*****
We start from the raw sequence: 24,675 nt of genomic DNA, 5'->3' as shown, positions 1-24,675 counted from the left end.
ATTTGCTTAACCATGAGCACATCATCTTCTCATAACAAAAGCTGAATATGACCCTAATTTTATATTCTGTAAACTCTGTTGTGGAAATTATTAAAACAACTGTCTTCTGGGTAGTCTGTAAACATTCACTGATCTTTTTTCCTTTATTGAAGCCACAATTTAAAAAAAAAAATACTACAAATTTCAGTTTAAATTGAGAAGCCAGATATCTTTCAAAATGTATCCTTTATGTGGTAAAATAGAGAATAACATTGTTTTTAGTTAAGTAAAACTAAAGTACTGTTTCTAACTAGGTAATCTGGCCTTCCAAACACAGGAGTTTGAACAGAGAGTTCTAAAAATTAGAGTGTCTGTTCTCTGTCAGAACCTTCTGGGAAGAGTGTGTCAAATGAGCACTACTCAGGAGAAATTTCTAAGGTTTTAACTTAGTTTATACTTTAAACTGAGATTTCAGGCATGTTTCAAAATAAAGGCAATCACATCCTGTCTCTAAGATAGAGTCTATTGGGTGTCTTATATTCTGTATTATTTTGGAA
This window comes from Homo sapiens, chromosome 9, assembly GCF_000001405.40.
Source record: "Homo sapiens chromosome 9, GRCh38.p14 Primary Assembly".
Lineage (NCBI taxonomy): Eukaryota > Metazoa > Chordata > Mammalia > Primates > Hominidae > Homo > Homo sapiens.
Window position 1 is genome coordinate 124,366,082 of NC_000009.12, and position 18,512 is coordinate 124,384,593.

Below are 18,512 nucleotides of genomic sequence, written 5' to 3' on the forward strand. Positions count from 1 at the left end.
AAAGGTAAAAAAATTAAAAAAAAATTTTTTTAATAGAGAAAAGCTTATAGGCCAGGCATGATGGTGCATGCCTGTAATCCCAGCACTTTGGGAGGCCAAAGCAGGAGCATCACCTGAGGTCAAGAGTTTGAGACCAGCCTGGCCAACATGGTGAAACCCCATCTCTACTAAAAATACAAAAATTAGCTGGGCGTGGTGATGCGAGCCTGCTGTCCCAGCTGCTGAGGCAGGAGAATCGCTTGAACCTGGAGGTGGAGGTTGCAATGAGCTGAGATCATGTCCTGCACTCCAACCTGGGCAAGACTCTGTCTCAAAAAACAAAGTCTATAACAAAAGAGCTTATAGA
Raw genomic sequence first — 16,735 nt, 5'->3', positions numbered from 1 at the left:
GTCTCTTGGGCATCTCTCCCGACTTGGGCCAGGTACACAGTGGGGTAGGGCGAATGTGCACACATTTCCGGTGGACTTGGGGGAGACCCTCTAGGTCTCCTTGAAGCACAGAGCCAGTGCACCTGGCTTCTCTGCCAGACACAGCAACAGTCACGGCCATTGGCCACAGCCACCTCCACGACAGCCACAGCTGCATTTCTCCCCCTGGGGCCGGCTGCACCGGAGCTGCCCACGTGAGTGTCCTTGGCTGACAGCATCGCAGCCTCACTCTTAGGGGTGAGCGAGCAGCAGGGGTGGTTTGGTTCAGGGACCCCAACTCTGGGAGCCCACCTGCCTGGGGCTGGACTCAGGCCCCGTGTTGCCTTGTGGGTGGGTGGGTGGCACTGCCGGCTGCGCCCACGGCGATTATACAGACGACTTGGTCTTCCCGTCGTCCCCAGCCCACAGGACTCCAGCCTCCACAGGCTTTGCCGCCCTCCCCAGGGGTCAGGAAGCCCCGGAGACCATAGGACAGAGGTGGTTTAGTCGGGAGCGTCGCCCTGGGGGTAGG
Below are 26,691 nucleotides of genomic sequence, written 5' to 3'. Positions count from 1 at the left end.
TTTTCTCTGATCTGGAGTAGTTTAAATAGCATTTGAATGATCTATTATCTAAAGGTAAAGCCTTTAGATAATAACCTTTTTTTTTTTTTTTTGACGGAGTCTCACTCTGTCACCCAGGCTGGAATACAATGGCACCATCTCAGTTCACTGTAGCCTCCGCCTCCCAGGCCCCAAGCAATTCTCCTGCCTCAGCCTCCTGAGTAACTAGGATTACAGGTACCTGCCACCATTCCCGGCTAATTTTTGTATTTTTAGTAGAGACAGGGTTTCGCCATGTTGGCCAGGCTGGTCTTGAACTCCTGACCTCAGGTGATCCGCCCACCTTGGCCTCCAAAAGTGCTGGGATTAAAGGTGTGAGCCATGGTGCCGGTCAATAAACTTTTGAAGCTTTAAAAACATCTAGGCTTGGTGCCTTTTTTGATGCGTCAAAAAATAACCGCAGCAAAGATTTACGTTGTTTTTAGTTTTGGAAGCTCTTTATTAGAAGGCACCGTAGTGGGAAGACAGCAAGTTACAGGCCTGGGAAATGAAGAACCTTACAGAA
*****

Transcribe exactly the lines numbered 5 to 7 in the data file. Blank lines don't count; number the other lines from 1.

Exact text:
Lineage (NCBI taxonomy): Eukaryota > Metazoa > Chordata > Mammalia > Primates > Hominidae > Homo > Homo sapiens.
Window position 1 is genome coordinate 124,366,082 of NC_000009.12, and position 18,512 is coordinate 124,384,593.

Below are 18,512 nucleotides of genomic sequence, written 5' to 3' on the forward strand. Positions count from 1 at the left end.